In Septemeber 2008, I traveled 6000 miles to Haiti's Kenscoff mountains. My mission: to care for some of the orphaned and abandoned, the sick, malnourished and premature infants of this beautiful but beleagured Caribbean nation.

Sunday, 29 January 2012

Letting Go

Wideline's father has dark, glowing skin and smiling eyes. Even in his deep grief, those eyes smiled on me, inviting me to talk with him, share with him. He was softly spoken and would not try to compete with the din of the generator close by. To hear him, I had to incline myself towards him. The exchange that followed was heartrendingly honest in its simplicity.

'The mother of my children, my first born children is seriously ill. She is so swollen her stomach is this big,' he told me, indicating on his own frame, the extent to which his partner's stomach had swollen. The lady has post-partum cardiomyopathy. It is a serious and life-threatening condition, and American missionaries that run the isolated clinic in Cazale are treating her.

'First my son died, and now my daughter. The lord gave them to me, and then he took them away, and I have to say, 'Thank you Lord,' but I have to know what happened to them.'

For a few moments, his open question hung in the air. As truthfully but as gently as possible, Mme bernard and I went on to explain: The babies were premature, growth retarded in utero, and very, very fragile. Their father nodded. Yes, he knew that. We didn't know why his son died, because we never met him, but by the time Wideline came to us, she was dehydrated and malnourished and her temperature was low, and her body was on the brink of shutting down.

She responded to treatment, and we hoped that she would do well. We did what we thought was right. Looking back, we think she had an intestinal infection that did not respond to the antibiotics. Her body began to swell and she began to bleed under the skin (we think because of malnutrition and infection.) We did everything we knew to do, including changing the antibiotics, giving blood to correct her anaemia, lots of medicines to get her kidneys working........ She stopped breathing and we resuscitated her, but she was not responding to treatment. Her skin was peeling off all over, her body becoming ever more swollen. When she stopped breathing the second time,  we saw that treatment wasn't having an effect, and the baby was suffering, so we let her go.

As we talked, Wideline's Father continued to nod. He was unceasingly gracious. Someone came in with a photograph. I cringed inwardly. The photographs that they gave him were taken after the baby had died, when she was a bloated, bruised, bloody mess. There was nothing gentle about this!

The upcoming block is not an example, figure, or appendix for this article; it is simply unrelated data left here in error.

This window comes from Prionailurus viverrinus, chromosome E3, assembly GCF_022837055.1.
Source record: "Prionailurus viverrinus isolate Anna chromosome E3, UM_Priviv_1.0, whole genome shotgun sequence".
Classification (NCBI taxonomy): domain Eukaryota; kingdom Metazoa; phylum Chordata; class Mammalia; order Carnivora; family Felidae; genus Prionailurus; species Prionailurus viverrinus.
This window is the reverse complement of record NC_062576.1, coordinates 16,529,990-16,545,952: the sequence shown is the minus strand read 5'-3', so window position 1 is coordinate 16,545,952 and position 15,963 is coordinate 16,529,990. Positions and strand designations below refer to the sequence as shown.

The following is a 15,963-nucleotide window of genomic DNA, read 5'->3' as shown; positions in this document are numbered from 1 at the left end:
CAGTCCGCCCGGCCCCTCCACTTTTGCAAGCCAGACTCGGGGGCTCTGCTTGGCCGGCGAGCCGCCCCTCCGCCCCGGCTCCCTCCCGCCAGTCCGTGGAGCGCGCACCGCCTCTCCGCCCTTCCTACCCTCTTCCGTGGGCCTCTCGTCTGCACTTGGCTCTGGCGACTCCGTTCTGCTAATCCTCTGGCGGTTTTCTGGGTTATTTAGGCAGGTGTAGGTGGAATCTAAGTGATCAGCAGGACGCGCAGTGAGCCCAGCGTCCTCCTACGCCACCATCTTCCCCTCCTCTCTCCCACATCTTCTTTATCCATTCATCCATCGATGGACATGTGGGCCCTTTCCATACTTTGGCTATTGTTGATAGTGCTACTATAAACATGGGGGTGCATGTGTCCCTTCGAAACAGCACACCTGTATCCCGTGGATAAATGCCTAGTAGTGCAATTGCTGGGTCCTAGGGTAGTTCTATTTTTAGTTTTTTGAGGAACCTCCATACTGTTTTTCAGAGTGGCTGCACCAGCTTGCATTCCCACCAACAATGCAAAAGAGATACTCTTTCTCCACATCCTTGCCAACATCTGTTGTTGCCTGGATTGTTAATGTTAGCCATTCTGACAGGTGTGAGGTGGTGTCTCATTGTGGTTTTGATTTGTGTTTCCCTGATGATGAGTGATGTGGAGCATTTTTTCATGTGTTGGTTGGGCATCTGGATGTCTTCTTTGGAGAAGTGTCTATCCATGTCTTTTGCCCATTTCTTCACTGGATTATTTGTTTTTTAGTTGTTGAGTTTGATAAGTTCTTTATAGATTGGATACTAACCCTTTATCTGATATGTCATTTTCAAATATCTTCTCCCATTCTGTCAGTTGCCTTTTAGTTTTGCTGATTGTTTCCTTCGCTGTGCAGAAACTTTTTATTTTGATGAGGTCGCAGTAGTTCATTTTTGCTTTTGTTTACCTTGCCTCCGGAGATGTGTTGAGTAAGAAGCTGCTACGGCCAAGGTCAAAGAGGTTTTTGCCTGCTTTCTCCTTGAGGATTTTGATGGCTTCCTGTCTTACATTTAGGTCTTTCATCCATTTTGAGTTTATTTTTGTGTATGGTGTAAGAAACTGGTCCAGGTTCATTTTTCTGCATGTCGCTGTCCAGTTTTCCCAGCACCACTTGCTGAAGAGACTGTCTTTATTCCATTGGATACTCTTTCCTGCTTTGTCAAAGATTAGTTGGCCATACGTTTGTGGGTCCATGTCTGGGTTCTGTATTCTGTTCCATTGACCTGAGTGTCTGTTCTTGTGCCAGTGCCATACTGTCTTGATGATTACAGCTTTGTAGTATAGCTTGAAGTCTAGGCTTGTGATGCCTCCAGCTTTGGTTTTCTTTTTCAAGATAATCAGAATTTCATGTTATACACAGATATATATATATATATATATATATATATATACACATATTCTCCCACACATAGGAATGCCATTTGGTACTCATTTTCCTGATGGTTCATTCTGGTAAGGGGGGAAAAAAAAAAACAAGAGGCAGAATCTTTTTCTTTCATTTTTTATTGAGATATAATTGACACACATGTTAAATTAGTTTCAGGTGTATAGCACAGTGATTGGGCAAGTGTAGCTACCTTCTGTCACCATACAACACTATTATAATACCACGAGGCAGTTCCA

The man's response surprised me. A light of understanding dawned on his face. 'Oh, yes. Oh, yes, I see. Thank you, ladies!'

It was a very sincere thank you, but for what?

I can see now, that she was suffering. Thank you for all the care you gave her. Thank you for letting her Go.

And that was a kind of closure for both of us. For the bereft father, and for the nurse who made tough decisions, in the absence of the baby's parents. We had acted according to what her father wished for her. The Father who had made the three and a half hour journey from Cazale to Thomassin and back three times in a week. No small feat for an impoverished Haitian family.
Life while she gripped on to it. And then a release. That is what he wanted for his precious daughter.

'I believe she is in heaven.'
'I do too.'

And this was no empty platitude - the bible teaches that the dead in Christ will rise first, and I handed Wideline over to God when she was critically ill.

We look forward to the glorious reunion, that is promised, knowing that Wideline precedes us in the assent heavenwards.

We still struggle with the injustice of her suffering, even as we accept that the secret things belong to God (Deuteronomy 29:29).

One day we will understand. One day.


Katie said...

These beautiful, beautiful fathers. God breeds them strong and gracious and humble in Cazale.

Wideline has peace now. It's hard to believe, but it sounds almost as if - despite the intense pain - her papa has some peace, also.

Love to you, Mme Bernard & the nannies.
Amazing women of God.

Marie said...

What a pleasure it was to meet you last week. I will forever remember my time at GLA. I admire all your hard work and dedication...I see HIM in you and it inspires me...thankyou! I continue to pray for all of you as you work through losing very sorry.